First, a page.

How important is "tradition" in the future church? Whether "for" or "against," you still may not have the right answer. Read on. . . .

Today’s believers find the "experience" of God far more interesting than stale reports from the past. Yet, often, there is something about "real-time" truth that doesn’t feel really true. Sometimes, we wonder if we’re connected to anything reliable.

In other words, can we trust ourselves? After all, "feeling" God has not been fully approved by the "managers of the sacred." Further,

No mind is so good that it does not need another mind to counter and equal it, and to save it from conceit and blindness and bigotry and folly.1

That’s why today’s leap from propositional "truth" to personal "truth" pleads for a return to authentic criterion—lasting legacies—time-proven eternals. So theologians have responded to the crisis with evermore aggressive hammerlocks on logic, philosophy, tradition, and Scripture. Of course, logic and philosophy have lost credibility in the world of the Spirit. So now, only tradition and Scripture remain.

Should we value tradition?

We are, after all, the very history of our experience. Our collective memory continually reproduces itself in real-time. Past tense morphs nonstop into present tense. Indeed, no human experience is dead history—especially a "living truth" handed down to a particular time, place, and people. Remember that even the wildest biblical prophets faithfully obeyed previously certified prophecies.

So each generation seals its own "time capsule."

Yet, Truth is not tradition. Truth is not culture. And Truth is not even "religious," if we mean "socially acceptable ideas about God." For Truth is autonomous to our intentions. It is independent of our traditions and, especially, those misleading events that give rise to our traditions.

Culture, unfortunately, carries the burden of its own agenda. And this agenda is usually determined by the self-assertions of our own faith, the inventions of our own spirits, the compulsions of our own powers, and the goals of our own genius. "Cultural prophets," of course, know this agenda and carefully manipulate its implied opportunities.

Even without manipulating leaders, our collective memories turn easily to nostalgia, sentimentality, and romanticism. In other words, we easily turn our fervent and fanciful stories into a subjective, self-loving, self-indulgence. Such delusions, of course, lead to illusory utopias and "easy" no-risk-answers to life.

How often have "culture climbers" gorged on great art only to make its glory their god? Or, how often have rednecks celebrated "down-home" worship only to make its homespun ways their lord?

Yet, churches of every style and every persuasion still push their traditions. They treat tradition as faith. They credit the power of God to tradition itself. But culture can’t hear as deeply as God speaks. It can’t move as quickly as God moves. And, it can’t repent as rapidly as God demands.

"You are nullifying and making void . . . the Word of God through your tradition."2

Living Epistles?

Is tradition, then, a bad thing? Is it useless?—even hopeless?

No. After all, some historical group must attest to Truth. Some body of believers must hold society accountable. Some community must witness the countercultural. Of course, these communities can’t criticize culture if they have already become culture. So our hope rises in a new understanding of faith communities—a new understanding of the church itself!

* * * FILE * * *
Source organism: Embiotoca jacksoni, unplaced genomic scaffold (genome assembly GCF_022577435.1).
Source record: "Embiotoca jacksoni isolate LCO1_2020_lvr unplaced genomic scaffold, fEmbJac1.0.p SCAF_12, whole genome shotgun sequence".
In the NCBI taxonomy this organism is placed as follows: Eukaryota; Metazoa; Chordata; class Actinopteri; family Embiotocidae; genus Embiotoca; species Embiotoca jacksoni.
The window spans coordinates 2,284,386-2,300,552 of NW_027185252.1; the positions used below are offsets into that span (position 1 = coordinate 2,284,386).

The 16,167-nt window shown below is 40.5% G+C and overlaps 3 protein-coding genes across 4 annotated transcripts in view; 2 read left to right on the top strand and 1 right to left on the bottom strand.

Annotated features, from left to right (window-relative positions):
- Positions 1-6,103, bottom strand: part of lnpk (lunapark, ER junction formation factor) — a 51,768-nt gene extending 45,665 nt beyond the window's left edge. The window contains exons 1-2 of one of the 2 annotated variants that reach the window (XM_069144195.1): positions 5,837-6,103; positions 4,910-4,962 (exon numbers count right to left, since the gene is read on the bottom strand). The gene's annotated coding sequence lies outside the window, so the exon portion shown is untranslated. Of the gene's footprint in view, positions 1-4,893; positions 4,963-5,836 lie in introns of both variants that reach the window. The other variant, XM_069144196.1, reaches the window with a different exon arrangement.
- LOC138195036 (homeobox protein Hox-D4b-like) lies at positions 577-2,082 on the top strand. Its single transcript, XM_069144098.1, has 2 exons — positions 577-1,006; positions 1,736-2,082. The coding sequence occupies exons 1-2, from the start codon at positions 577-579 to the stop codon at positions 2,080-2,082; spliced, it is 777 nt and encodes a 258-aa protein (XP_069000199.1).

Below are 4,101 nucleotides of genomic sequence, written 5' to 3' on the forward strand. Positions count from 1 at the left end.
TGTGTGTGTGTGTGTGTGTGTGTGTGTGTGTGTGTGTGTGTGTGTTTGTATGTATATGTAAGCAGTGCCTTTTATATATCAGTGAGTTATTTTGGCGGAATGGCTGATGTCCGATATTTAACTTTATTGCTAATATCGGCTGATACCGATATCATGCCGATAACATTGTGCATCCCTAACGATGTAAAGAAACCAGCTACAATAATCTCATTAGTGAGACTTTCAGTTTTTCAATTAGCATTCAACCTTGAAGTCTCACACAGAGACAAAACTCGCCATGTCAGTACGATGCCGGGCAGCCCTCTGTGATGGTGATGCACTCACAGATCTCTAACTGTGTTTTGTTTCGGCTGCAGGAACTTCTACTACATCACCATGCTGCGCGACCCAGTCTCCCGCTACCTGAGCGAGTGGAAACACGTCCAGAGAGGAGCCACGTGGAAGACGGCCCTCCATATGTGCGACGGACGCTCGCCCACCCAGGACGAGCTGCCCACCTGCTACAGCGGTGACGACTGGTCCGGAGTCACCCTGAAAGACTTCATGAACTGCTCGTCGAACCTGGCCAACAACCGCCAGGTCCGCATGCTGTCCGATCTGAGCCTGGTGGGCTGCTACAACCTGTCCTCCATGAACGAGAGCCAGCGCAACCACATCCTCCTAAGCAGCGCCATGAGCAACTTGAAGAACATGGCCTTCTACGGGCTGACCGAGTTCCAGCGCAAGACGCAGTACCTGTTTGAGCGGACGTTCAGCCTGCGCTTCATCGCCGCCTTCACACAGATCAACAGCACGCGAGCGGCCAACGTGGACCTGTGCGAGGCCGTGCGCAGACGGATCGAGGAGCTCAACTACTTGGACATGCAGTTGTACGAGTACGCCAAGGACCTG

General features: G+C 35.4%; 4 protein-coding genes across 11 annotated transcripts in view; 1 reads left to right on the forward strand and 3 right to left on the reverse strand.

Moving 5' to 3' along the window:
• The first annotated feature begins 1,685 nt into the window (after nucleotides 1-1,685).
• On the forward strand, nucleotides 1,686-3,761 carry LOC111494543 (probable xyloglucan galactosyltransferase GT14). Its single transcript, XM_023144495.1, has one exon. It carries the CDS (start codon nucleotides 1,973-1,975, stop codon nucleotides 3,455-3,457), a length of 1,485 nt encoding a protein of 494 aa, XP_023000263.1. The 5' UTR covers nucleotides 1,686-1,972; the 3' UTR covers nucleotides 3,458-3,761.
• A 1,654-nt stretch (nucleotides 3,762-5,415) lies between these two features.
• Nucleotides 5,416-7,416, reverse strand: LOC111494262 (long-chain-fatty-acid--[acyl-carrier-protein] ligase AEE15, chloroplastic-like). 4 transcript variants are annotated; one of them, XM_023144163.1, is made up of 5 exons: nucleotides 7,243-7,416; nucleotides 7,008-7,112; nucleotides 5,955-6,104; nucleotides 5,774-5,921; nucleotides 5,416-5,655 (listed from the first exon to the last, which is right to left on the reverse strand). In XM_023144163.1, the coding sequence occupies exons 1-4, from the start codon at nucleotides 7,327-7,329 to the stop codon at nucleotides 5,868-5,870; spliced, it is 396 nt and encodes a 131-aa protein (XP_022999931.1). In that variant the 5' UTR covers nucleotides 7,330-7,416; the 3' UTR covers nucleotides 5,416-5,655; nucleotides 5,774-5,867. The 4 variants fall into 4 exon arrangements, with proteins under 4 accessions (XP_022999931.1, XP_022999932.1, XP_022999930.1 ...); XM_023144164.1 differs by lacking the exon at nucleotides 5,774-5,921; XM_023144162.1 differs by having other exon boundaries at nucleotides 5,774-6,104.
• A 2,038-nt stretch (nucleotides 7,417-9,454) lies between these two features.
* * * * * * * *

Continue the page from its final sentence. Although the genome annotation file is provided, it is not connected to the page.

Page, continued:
And we begin that understanding here:

God speaks to individuals, not institutions. He does not subject His Truth to the pecking orders of mediation and arbitration. He does not filter His Truth through worldly societies or cultures—even "religious" cultures. Instead, Truth enters the world pristine, unmediated. And, as the transforming power of faith is always an individual experience, so is the inspired witness of that experience.

Individuals are the ones who "test and prove all things" and "hold fast" to what is good.3 Individuals are those given "spiritual gifts," including "prophetic insight" and "the ability to discern and distinguish between [the utterances of true] spirits [and false ones]."4 Individuals are the habitations where God takes residence, where He builds His "temple."5

Indeed, each individual is a "living epistle" of Truth.6

That means faith is shared within a community, not simply ordained. That also means the unity of believers forms from a "multitude of counselors,"7 not just a hierarchy. And that means revelation informs religious polity from the bottom up, not just the top down.

Yet, Truth is not the private possession of anyone. Truth births, instead, from relationships—heavenly first, earthly next. Truth, after all, transcends both individual subjectivities and institutional proclivities. It is an anonymous act which, nevertheless, belongs to us all.

This transcendent and transparent sharing is the new church we seek. These are the signs and tests of Truth we need. But, unfortunately, we’re not there yet. So the debate over which comes first—tradition or Scripture?—continues. . . .

© 2010 Thomas Hohstadt


1. Charles Williams, quoted in Mary McDermott Shideler, "Philosophies and Fairy-Tales" http://theologytoday.ptsem.edu/apr1973/v30-1-article2.htm

2. Mark 7:13, AMP.

3. I Thessalonians 5:21, AMP.

4. I Corinthians 12:1-10, AMP.

5. I Corinthians 6:19, AMP.

6. II Corinthians 3:1-6.

7. Proverbs 11:14, 15:22; AMP.

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